Chile is the Aymaran word for “The land where the Earth ends.” Chile is a country in South America that occupies a long, narrow strip of land between the Andes Mountains and the Pacific Ocean. I first fell in love with Chile while learning about it in one of my Spanish classes during my freshman year at Marquette. Geographically, Chile is incredibly diverse with the Atacama Desert in the North, Andes Mountains on the east side, ocean on the west side, glaciers to the south, along with volcanoes, islands, lakes, fjords, canals, and twisting peninsulas. Does that not sound incredible?
Almost a year ago, I had the crazy idea that I wanted to study abroad in Chile for the entire year. At first, my reasoning was not thought out very much if at all, but how can any idea in the first stage of development truly be planned? The reality is that it cannot, [if you disagree because you know someone capable of casting a vision or idea and having every little bit worked out immediately, please let me know so that I can be taught of their magical ways]. When I first started sharing this idea with close friends and family, everyone thought it was just another one of my out of this world; you don’t have the means to do this, idea. Not to forget, my parents were completely against it in the beginning. It’s amazing how mindsets and hearts can change.
In February, I will be moving to Santiago, Chile, for ten months and I am so, so excited. There are many different reasons as to why I am going and I would like to share those
I am excited to learn more about how Spanish-speaking people communicate, and how that compares to communication in the United States. I have lived in the United States for my entire life and am very much a part of this individual-focused, or ‘cold climate’, culture and I want to experience the group-focused, or ‘hot climate’ culture, which are apparent in Spanish speaking countries. I want to learn about the ‘hot climate’ culture of Chile and be able bring what I learn back with me to the United States and implement some of those things into my daily life. I also want to learn about the tiny idiosyncrasies within Chilean culture that I will hopefully experience at the home I stay at, at my school, and throughout Santiago and the rest of Chile that I am able to see.
Another reason I am going to go to Chile is because I want to continue to further my Spanish-speaking abilities. Spanish has always been among my favorite classes and when I go to Chile, all of my classes will be in Spanish. Now, I understand that having a ton of Spanish classes does not mean that all of my classes will feel like a family, as a matter of fact it is likely that none of them will be the same as the classes I have had here. Continuing to learn a language in a country that’s primary language is Spanish is going to be hard, and humbling, but incredibly satisfying. I am in love with the Spanish language because it is an emotional, poetic language and because my level of proficiency is that of a seven or eight year old, there will always be a new word or expression for me to learn.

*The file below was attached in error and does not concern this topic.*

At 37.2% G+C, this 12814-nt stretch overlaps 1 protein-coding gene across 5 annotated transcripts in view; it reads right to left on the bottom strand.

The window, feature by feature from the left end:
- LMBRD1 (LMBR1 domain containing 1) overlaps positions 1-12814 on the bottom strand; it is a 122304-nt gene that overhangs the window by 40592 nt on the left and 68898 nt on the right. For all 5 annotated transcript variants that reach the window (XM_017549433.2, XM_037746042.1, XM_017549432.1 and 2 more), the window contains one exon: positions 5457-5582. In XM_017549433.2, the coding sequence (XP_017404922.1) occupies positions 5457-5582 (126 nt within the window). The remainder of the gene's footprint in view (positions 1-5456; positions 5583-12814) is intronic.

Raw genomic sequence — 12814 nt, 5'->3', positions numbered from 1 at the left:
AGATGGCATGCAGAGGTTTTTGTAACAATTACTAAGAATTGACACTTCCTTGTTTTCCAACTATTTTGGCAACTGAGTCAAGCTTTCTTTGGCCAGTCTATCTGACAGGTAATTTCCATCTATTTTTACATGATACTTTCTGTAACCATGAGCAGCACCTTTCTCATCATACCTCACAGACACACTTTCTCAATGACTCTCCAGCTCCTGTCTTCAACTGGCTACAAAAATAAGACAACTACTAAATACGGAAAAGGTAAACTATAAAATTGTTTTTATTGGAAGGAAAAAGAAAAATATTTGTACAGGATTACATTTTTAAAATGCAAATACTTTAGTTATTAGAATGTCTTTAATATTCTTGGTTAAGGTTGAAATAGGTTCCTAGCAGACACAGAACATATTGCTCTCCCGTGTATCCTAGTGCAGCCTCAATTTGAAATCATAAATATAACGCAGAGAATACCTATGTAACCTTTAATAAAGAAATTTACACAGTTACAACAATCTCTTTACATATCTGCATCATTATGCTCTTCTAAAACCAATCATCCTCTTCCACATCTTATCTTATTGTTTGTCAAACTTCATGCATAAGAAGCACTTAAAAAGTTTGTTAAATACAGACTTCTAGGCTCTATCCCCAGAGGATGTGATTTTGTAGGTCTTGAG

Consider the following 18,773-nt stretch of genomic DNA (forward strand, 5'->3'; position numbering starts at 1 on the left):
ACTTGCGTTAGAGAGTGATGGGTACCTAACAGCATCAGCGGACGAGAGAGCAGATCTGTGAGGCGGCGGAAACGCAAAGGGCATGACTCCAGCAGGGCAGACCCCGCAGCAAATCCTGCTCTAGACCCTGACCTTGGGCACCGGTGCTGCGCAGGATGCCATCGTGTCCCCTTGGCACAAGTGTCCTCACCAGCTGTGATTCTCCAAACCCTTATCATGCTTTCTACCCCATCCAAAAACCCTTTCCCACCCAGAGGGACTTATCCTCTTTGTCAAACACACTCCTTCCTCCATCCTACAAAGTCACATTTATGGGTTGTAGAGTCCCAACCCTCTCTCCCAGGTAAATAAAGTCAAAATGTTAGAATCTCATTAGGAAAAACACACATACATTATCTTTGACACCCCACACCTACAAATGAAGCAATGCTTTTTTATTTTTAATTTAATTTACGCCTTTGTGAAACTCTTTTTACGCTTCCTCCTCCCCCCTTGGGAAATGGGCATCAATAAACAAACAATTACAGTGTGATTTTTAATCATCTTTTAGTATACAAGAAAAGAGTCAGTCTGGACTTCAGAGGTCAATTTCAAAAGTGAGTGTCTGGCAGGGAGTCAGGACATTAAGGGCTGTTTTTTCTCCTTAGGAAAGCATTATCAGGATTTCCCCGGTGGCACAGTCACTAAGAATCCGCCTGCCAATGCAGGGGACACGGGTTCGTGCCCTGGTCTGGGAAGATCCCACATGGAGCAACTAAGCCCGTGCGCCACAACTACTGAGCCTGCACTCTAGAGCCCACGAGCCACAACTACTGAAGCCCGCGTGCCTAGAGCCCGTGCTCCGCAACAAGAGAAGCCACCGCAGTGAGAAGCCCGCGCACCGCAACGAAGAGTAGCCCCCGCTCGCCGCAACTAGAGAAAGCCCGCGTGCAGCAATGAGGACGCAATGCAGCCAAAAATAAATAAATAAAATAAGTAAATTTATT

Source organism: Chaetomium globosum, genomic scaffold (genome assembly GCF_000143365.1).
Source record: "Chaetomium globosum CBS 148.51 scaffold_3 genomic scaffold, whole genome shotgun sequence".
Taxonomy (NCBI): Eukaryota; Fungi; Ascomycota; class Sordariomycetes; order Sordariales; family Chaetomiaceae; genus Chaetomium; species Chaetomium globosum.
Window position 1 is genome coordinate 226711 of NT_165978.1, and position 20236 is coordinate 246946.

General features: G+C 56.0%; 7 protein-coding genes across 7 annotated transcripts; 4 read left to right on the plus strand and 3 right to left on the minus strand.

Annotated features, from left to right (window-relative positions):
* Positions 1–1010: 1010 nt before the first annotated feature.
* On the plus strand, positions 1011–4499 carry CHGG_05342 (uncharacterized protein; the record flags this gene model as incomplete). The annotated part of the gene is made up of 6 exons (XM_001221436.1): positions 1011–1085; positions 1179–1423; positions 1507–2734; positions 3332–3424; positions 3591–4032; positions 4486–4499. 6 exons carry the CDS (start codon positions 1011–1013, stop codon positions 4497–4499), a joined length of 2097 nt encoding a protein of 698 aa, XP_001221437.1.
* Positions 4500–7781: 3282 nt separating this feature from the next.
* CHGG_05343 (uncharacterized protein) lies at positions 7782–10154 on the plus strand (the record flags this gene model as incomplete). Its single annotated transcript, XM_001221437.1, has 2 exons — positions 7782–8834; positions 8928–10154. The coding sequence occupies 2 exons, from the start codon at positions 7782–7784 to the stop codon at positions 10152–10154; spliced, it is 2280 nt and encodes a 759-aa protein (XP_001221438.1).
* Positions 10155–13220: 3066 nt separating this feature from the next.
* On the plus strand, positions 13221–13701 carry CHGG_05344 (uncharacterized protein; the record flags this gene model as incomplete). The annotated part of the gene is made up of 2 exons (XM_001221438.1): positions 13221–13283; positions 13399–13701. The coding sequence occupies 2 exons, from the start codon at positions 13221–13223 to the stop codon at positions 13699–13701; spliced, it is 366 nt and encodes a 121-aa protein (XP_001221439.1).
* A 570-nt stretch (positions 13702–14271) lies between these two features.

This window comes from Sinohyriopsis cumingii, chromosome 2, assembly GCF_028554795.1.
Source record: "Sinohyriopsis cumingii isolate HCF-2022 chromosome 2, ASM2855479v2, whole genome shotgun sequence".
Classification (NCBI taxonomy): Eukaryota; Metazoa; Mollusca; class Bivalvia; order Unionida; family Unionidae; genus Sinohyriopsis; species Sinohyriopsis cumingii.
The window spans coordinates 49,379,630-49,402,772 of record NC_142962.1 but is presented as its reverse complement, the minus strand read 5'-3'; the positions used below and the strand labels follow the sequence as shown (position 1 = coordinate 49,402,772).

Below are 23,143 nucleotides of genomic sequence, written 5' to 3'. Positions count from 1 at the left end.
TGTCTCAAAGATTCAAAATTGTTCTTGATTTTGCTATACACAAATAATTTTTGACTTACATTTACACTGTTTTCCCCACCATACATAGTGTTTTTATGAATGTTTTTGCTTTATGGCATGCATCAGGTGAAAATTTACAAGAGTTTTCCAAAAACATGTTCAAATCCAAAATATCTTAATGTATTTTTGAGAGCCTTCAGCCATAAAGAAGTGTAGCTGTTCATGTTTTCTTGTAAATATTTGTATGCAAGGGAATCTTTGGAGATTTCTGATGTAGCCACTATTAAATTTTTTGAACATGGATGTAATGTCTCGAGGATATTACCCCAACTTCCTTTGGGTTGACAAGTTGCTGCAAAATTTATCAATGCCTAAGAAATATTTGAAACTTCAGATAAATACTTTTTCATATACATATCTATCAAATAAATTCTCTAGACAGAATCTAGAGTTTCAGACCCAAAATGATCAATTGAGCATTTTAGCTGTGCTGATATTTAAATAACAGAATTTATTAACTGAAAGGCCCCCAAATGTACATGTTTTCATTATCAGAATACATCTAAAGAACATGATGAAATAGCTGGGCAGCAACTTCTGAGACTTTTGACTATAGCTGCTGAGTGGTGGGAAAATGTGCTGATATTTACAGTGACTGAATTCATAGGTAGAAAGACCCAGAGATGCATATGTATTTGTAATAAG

College has been difficult for me in the sense that I am in this constant interim between my life at school and my life at home. This interim, at times, is difficult to handle. There are days that I love to be independent, and there are other days that I am reaching out and grasping for any part of my childhood that still exists. I will be permanently living in Chile for ten months and will not come home during any of the breaks. I think being away for ten months will be a challenge, but a great experience for me to grow and learn about my potential as an adult. I am young, but I am no longer a child and I need to keep moving forward in the sense that I will not live under my parent’s roof forever. With that being said, I know that they will love me forever. The ten months I am gone, I am going to miss them terribly.
I am notorious for having crazy ideas and dreams, but eleven months has gone by and one of my crazy-if not the craziest- ideas is becoming a reality. I’ve taken a lot of time to discern whether or not this trip is something God is willing for my life and also to define and discern ‘God’s calling’.
Last semester, I spent so much time waiting, praying to God for his will to be done rather than doing anything. Over the last year, I have learned that most days God isn’t going to call us to do specific things, and I must admit I became lazy and unfaithful during those times I was ‘waiting for God to answer me’. I am learning that sometimes you pick a road you want to go down and you sell yourself out to God on that road and the way that you walk on that road is going to determine whether or not it is God’s road. I’m learning that sometimes God is pleased that we come to Him with our crazy ideas-even crazier, sometimes He says yes!
In February, I will journey to the land where the Earth ends and I will share my life with an entirely different group of people, and maybe even share some of my crazy ideas with them-who knows what that will ignite! As I count down the months I have left at school and at home, I am finding it harder to begin say goodbye, but easier to embrace this new, unfamiliar home. God has [so far] made it clear that I am to go, and so I will go.